moths can also live elsewhere in the house in pet food and dried flowers.
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Old 05-02-2010, 05:11 PM
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Quote:
Originally Posted by elbows View Post
I used Diatamatous (sp?) Earth, food grade, in a ketchup squeeze bottle, a little squeeze into every nook and cranny and they were done. My pantry is made of tongue and groove so there were thousands of gaps and cracks to cover. But it worked.
Not sure where I'll find DE, appears to be mail order in Australia only. But seems like Boric Acid in borax has the same effect - good suggestion. I have both borax and bay leaves in the cupboard so will deploy both today, and I'm also going out to find traps too. eHow suggests mixing 1 part borax with 3 parts cornmeal and leaving that out in the pantry.

Last edited by Girl From Mars; 05-02-2010 at 05:11 PM.
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Old 05-02-2010, 05:23 PM
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Not sure where I'll find DE, appears to be mail order in Australia only. But seems like Boric Acid in borax has the same effect - good suggestion. I have both borax and bay leaves in the cupboard so will deploy both today, and I'm also going out to find traps too. eHow suggests mixing 1 part borax with 3 parts cornmeal and leaving that out in the pantry.
I'm not quite sure (and especially don't know about in Oz), but you could look in a hardware super-store type place (here in the US, we have Lowe's and Home Depot). This is because diotomatious earth is sometimes used in in-ground swimming pool filters. I know the swimming pool I grew up with used it, and we always got it at Home Depot. . .
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Old 05-02-2010, 05:52 PM
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I had an infestation a few years ago and so removed EVERYTHING in the food cupboard, chucked anything that had weevils or their larvae, and put everything else in containers. Before re-stocking the pantry, I just got a can of Mortein and sprayed every nook and cranny and left it overnight.

Voila'.....problem solved.
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Old 05-02-2010, 07:51 PM
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Invest in a boatload of those plastic vacuum sealed storage containers to put cereal, pasta, flour, sugar, pasta, nuts, etc. You can either throw most of your non-canned goods away (as the buggers can get into anything) or, if you have a big enough freezer, you can put everything in the freezer for a few days as the larvae cannot survive being frozen.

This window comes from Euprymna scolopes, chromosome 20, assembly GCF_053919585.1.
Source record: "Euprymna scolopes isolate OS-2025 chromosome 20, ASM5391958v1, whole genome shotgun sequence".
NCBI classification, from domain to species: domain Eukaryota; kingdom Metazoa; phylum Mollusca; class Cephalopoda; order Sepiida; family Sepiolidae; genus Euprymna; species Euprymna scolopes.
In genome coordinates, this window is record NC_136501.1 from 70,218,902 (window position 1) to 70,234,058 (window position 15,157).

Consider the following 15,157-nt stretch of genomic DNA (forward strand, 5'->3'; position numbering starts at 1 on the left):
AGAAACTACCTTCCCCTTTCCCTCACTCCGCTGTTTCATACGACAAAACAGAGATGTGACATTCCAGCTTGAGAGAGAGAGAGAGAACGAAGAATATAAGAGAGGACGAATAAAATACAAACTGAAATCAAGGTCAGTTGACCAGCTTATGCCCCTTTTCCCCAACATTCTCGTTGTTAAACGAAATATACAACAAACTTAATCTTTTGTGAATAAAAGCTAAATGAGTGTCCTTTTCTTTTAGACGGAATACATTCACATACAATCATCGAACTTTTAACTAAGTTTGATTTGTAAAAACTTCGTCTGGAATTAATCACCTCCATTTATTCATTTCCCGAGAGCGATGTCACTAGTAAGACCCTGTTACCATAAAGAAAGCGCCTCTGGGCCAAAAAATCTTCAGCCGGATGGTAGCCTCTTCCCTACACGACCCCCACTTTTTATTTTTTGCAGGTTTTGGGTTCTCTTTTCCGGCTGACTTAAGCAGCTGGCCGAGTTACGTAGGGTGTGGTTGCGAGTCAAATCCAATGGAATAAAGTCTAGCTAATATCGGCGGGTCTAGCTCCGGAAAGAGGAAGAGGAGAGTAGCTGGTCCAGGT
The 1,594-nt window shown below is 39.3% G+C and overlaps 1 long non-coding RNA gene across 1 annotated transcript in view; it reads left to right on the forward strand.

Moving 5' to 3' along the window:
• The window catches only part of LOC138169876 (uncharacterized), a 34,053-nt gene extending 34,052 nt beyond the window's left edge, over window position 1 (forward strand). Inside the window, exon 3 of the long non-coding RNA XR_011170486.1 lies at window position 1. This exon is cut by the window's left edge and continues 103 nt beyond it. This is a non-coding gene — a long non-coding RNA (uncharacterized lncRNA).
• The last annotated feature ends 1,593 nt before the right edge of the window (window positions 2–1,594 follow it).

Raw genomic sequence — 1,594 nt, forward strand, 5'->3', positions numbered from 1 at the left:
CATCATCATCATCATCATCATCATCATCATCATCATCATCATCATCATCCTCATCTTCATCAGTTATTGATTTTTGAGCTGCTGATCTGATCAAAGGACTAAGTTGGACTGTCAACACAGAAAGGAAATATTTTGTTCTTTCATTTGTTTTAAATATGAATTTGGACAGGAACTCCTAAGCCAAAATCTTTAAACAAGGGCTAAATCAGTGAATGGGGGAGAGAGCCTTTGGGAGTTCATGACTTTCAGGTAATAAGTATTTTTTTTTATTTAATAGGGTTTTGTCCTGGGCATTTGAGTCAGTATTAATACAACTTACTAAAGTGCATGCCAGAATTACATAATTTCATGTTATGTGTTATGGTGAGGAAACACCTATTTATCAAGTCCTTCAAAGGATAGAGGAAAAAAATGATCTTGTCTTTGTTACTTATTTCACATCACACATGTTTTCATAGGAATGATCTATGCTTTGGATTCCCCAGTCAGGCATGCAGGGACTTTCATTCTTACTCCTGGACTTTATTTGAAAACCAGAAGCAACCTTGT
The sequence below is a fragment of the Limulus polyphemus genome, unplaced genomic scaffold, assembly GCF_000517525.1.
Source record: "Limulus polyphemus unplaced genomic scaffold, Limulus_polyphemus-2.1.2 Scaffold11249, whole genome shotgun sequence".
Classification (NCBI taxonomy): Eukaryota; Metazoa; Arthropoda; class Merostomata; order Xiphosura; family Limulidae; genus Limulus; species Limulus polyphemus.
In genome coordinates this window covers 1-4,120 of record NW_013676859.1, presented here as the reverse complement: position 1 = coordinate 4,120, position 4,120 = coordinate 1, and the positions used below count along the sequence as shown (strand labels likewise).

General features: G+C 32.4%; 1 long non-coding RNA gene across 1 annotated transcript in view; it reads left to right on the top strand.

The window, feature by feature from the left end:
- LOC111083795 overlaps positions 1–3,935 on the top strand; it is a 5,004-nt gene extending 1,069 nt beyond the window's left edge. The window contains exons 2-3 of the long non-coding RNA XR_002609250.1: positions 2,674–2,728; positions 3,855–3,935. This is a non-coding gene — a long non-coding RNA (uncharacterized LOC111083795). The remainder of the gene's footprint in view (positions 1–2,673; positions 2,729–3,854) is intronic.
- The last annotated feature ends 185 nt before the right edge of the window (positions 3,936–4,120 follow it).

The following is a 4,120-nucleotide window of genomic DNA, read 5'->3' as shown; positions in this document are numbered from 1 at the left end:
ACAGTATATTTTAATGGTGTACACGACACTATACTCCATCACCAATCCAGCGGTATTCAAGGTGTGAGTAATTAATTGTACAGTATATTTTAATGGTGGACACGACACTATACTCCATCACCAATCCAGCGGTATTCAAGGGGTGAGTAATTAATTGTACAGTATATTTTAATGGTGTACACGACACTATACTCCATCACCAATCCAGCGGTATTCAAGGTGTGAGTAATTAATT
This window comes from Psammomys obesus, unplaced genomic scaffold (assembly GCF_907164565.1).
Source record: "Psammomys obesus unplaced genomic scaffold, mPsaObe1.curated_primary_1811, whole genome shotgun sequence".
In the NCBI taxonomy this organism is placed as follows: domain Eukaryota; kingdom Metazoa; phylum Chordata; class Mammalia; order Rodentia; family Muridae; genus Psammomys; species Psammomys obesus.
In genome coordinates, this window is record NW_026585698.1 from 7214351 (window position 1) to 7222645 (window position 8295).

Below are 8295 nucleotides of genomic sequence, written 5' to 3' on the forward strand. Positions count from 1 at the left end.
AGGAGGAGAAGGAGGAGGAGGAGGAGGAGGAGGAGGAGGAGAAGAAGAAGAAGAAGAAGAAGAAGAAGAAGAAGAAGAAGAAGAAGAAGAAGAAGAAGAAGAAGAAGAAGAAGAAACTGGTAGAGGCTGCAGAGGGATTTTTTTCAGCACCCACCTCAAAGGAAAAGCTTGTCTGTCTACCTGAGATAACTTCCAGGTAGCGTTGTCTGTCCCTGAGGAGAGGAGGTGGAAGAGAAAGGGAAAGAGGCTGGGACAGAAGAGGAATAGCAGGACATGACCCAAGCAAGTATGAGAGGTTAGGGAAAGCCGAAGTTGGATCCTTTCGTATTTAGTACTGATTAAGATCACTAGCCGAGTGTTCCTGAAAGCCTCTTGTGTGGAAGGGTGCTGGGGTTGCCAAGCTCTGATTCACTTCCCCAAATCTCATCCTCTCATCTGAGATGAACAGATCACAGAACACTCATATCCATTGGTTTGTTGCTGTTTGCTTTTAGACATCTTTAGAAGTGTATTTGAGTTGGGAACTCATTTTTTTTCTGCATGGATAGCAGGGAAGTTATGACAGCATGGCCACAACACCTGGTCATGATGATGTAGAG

I also had very good success with the Pantry Pest sticky traps. They sell them in hardward stores. They have moth pheromones that trap the males onto their sticky surface. It's kind of gross to open up your pantry and see wriggling moths, but a lot more palatable than seeing moths and those horrible larvae climbing everywhere.
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Old 05-02-2010, 08:46 PM
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if you freeze any food it will kill adults and larvae. eggs will survive and hatch after two weeks back at room temperature. you can refreeze again to kill larvae after two weeks but before adults can form and lay new eggs. enough freeze and room temperature cycles and you might kill off the population.
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Old 05-03-2010, 06:57 AM
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I got my DE from a brewer at a brew pub. Used in the filtration.

And thanks for the spelling lesson!
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Old 05-03-2010, 12:05 PM
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Am I the only one that read this title as "We've got panty moths"?

I had a WHOLE different picture in my mind...
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Old 05-03-2010, 12:26 PM
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Am I the only one that read this title as "We've got panty moths"?

I had a WHOLE different picture in my mind...
Yep, that was just you!
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Old 05-03-2010, 12:43 PM
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Oh boy, I'm crossing my fingers that I've finally eradicated those beasts from my pantry. I tried the sticky card style trap but it didn't get rid of the problem.